The CIA’s guide to the greatest female spies in American history

For Women’s History Week in 1984, the Agency prepared a presentation on “The Role of Women in Intelligence”

Written by JPat Brown
Edited by Michael Morisy

Back when it was still just Women’s History Week, the CIA decided to commemorate the occasion with a day-long symposium on “the role of women in intelligence,” including a brief history lesson on pivotal female spies.

Among the famous figures featured by the agency are …

Patience Wright, who went by the sweet nickname “The Promethean Modeler” …

Lydia Darragh, who didn’t give a dang …

Harriet Tubman, whose Drunk History segment you should really watch if you haven’t already …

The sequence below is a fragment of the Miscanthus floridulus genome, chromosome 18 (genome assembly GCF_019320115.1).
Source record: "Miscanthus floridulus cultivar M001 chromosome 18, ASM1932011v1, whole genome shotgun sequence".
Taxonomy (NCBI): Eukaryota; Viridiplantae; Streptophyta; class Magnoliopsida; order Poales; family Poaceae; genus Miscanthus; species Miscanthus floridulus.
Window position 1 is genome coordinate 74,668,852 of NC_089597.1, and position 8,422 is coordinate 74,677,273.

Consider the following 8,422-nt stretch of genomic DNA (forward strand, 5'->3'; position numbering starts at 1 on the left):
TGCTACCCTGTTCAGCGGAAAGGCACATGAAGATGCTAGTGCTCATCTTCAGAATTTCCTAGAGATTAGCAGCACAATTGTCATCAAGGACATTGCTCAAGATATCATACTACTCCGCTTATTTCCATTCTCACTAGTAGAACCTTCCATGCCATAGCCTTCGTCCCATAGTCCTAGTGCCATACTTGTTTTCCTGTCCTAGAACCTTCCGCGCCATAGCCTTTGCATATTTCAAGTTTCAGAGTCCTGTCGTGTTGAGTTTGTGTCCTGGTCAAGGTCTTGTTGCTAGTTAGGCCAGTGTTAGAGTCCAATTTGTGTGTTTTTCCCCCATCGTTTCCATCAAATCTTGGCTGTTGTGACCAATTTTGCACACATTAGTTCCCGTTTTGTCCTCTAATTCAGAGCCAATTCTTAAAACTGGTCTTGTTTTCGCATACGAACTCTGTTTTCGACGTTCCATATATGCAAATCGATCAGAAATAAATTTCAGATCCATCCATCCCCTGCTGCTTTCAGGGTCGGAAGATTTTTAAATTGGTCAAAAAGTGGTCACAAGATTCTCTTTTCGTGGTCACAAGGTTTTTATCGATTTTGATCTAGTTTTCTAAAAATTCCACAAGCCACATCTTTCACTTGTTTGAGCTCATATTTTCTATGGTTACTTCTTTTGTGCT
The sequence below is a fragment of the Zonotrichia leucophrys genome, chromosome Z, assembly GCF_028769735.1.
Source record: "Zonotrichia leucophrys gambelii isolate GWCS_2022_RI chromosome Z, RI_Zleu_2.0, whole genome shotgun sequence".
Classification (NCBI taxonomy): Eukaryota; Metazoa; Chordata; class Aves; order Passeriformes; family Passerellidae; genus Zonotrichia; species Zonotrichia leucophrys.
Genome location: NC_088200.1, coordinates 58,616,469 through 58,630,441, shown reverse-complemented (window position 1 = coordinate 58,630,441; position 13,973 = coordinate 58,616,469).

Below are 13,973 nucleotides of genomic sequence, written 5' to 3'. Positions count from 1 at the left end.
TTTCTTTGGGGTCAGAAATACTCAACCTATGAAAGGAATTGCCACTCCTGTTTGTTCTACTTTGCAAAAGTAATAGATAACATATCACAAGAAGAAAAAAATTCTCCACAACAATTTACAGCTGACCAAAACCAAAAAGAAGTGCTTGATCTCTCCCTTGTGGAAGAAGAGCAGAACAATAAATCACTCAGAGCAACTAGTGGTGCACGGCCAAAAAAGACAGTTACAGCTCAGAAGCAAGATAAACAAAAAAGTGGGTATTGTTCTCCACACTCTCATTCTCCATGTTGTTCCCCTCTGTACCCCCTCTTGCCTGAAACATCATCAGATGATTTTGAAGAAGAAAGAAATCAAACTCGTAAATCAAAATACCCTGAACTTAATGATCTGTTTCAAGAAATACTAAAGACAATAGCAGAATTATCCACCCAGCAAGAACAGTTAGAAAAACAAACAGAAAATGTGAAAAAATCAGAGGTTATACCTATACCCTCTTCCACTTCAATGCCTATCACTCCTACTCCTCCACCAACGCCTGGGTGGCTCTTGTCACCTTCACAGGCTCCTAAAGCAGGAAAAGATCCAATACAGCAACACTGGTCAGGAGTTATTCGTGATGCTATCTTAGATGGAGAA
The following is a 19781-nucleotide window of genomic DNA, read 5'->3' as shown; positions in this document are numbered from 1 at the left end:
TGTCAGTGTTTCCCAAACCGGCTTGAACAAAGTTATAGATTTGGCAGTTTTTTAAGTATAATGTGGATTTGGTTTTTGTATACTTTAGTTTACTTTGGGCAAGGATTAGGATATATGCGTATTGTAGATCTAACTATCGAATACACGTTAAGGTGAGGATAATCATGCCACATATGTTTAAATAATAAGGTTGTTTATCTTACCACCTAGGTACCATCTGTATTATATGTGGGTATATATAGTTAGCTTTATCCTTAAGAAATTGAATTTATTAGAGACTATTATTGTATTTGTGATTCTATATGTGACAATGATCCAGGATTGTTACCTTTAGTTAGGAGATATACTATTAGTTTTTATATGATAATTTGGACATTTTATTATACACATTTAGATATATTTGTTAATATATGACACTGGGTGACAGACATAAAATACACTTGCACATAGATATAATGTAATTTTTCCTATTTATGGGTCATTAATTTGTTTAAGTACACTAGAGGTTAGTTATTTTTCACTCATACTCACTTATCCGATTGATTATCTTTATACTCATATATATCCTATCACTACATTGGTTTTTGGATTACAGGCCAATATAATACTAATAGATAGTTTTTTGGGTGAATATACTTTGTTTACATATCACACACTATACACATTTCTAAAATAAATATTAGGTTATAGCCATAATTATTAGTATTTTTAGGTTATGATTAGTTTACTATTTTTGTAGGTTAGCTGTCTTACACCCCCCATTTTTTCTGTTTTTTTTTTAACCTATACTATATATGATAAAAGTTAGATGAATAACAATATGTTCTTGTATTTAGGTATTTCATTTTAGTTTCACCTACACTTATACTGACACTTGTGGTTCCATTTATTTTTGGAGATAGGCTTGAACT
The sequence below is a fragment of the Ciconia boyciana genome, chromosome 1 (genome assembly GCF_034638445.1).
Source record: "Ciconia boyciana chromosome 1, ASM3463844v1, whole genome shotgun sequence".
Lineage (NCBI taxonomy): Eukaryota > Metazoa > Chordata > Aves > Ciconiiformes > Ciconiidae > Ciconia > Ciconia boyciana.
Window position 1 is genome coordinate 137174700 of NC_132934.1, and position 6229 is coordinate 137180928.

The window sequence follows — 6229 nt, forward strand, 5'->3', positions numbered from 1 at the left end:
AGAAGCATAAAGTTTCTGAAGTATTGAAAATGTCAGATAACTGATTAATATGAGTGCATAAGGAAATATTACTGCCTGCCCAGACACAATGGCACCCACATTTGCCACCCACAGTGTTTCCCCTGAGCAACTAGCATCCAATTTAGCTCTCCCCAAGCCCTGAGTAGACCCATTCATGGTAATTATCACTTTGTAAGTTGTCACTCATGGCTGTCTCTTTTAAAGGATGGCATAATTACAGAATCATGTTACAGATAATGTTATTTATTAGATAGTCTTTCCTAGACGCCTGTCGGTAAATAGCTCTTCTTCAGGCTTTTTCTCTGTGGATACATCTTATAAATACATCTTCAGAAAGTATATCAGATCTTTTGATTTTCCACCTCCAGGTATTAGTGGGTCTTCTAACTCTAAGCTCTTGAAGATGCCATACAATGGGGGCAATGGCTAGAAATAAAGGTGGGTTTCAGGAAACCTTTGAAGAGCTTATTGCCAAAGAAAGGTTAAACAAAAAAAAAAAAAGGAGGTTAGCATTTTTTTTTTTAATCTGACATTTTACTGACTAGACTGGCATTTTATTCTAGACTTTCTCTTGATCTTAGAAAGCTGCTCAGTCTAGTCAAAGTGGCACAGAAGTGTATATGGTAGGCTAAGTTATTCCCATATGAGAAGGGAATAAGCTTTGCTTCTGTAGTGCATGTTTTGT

Claire Phillips, who was like a real-life Rick from Casablanca minus the moping around not doing anything …

and Virginia Hall, who was the doing the whole “journalists in the resistance” thing before it was cool.

While that’s a nice list, and it’d be even nicer to say that it ends there, it doesn’t. The CIA, being the CIA, then devote a full page towards praising Rose O’Neal Greenhow, a hero to the Confederacy.

Read the full presentation embedded below.


Image via Wikimedia Commons